One-Year Follow-Up of Patients with a Diagnosis of First Episode Psychosis.

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One-Year Follow-Up of Patients with a Diagnosis of First Episode Psychosis.

Mater Sociomed. 2017 Mar;29(1):21-25

Authors: Enderami A, Monesi FS, Zarghami M

Abstract
INTRODUCTION: Early diagnosis of symptoms related to psychotic disorders causes hyper responsiveness, recurrence reduction and quality of life improvement. The aim of this study was one-year follow-up of the clinical course and outcomes of hospitalized patients with first episode psychotic disorders and detection of factors affecting consequences.
METHODS: This longitudinal descriptive study was conducted during 2012 to 2013 on hospitalized patients at Zare Hospital in Sari, Iran, with any psychotic symptoms and with diagnosis of first episode psychosis. The severity of psychotic symptoms was assessed via PANSS scale (Positive and Negative Syndrome Scale) and the global functioning through Global Assessment of Functioning (GAF) scale on admission, discharge day, 6 and 12 months later. Data were analyzed using ANOVA and t-test in SPSS 20 software.
RESULTS: Thirty two patients had complete follow-up (25 men and 7 women) (mean age of 29.37 ± 8.02). Discharge diagnosis was as 8 (25%) bipolar disorder with psychotic features, 8 (25%) not otherwise specified (NOS), 7 (22%) schizophrenia forum disorder, 7 (22%) psychotic disorder caused by abuse materials, 2 (6%) major depressive disorder with psychotic features. There was drug abuse in half of the patients. The drug abuse in the patients had a positive relationship with the recurrence of psychotic symptoms (p=0.04).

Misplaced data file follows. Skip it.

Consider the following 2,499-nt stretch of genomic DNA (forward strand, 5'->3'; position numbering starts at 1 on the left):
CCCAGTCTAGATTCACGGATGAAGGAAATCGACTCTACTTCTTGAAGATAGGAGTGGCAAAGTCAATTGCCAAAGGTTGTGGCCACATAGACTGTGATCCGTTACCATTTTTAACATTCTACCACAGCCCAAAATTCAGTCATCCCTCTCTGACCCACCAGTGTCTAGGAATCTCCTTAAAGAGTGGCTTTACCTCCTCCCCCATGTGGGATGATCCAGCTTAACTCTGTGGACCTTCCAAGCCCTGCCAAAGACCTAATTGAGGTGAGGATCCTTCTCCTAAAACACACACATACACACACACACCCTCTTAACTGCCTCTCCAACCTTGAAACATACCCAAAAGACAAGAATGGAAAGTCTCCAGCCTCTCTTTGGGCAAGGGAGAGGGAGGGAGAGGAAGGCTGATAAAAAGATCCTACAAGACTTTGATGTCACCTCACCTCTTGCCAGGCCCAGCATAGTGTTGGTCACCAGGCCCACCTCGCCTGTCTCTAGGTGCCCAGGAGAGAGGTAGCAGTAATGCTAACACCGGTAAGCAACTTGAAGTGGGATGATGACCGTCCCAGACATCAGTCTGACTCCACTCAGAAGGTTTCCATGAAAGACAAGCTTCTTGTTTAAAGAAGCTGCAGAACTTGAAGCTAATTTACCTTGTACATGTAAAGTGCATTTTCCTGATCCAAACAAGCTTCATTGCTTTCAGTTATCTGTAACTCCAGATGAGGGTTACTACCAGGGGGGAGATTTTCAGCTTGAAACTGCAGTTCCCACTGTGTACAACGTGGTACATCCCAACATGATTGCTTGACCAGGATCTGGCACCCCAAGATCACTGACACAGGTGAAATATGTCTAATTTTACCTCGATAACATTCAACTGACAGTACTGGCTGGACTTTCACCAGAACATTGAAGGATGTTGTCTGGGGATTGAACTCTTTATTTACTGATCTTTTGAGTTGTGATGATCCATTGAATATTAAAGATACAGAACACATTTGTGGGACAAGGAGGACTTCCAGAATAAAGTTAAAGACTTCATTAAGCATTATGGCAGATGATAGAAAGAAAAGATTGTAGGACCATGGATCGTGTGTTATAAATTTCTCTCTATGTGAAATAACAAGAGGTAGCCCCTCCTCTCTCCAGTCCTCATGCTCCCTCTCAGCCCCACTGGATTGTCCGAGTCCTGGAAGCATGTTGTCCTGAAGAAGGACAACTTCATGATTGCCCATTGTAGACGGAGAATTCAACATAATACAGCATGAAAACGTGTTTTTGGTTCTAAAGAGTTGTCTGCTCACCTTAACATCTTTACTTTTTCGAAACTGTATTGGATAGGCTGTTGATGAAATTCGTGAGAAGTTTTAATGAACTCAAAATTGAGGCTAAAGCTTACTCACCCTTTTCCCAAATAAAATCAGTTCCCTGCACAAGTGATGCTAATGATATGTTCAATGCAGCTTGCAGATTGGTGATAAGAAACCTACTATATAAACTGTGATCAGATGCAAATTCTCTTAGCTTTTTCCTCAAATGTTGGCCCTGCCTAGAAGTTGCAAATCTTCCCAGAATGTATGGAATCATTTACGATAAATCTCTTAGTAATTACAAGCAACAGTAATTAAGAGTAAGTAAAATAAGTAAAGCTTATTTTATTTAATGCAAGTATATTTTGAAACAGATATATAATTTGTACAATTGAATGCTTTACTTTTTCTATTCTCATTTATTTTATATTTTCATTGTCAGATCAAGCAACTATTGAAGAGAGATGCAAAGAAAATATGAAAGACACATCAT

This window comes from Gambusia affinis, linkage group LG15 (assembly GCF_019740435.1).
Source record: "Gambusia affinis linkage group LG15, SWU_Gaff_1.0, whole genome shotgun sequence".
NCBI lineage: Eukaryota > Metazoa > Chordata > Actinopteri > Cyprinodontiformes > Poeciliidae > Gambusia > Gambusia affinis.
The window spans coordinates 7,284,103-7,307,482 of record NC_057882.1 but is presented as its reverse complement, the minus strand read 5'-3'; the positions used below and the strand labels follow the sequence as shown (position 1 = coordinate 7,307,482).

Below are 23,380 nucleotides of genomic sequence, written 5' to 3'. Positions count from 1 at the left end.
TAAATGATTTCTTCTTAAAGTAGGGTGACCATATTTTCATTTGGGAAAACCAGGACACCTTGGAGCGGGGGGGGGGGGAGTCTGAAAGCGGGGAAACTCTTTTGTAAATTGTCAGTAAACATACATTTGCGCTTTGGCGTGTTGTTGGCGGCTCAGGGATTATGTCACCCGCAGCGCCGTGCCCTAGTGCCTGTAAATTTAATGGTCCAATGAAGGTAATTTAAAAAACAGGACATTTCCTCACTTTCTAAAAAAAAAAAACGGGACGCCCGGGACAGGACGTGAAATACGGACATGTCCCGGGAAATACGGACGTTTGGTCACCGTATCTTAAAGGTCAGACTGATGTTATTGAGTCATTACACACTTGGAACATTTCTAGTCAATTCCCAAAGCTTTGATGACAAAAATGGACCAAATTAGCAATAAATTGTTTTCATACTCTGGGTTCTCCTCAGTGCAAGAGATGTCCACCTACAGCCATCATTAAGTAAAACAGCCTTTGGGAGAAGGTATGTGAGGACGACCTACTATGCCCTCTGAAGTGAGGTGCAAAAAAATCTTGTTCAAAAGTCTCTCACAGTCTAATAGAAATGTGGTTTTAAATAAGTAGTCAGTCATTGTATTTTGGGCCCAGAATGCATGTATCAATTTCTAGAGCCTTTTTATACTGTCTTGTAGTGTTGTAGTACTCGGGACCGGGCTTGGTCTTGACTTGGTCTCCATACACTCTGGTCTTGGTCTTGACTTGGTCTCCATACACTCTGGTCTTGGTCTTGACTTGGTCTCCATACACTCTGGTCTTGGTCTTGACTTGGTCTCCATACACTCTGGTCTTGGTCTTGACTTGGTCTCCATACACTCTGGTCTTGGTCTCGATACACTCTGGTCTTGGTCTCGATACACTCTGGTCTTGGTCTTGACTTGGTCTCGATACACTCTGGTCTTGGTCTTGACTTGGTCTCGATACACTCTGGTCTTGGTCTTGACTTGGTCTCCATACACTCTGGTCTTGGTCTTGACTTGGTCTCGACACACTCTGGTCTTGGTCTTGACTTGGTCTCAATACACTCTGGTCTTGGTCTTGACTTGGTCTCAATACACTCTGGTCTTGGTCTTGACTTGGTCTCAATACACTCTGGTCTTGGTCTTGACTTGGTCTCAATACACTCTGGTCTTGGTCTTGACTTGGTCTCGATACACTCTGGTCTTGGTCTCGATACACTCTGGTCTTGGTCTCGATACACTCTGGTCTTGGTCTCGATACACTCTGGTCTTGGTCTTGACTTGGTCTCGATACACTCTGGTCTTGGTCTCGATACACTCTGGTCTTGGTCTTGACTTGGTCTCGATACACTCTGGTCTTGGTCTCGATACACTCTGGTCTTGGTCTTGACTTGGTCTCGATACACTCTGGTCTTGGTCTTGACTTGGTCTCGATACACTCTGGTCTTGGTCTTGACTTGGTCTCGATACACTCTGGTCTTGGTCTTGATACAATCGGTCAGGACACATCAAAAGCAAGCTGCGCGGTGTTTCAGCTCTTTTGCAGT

CONCLUSION: A significant percentage of patients with first episode psychosis (50%) within 12 months after the primary hospitalization experienced recurrence of psychotic symptoms. Likewise, global functioning had no major improvement in the patients. It seems essential the necessity of comprehensive services after discharge, especially in patients with drug abuse, and further support of social service centers.

PMID: 28484349 [PubMed - in process]

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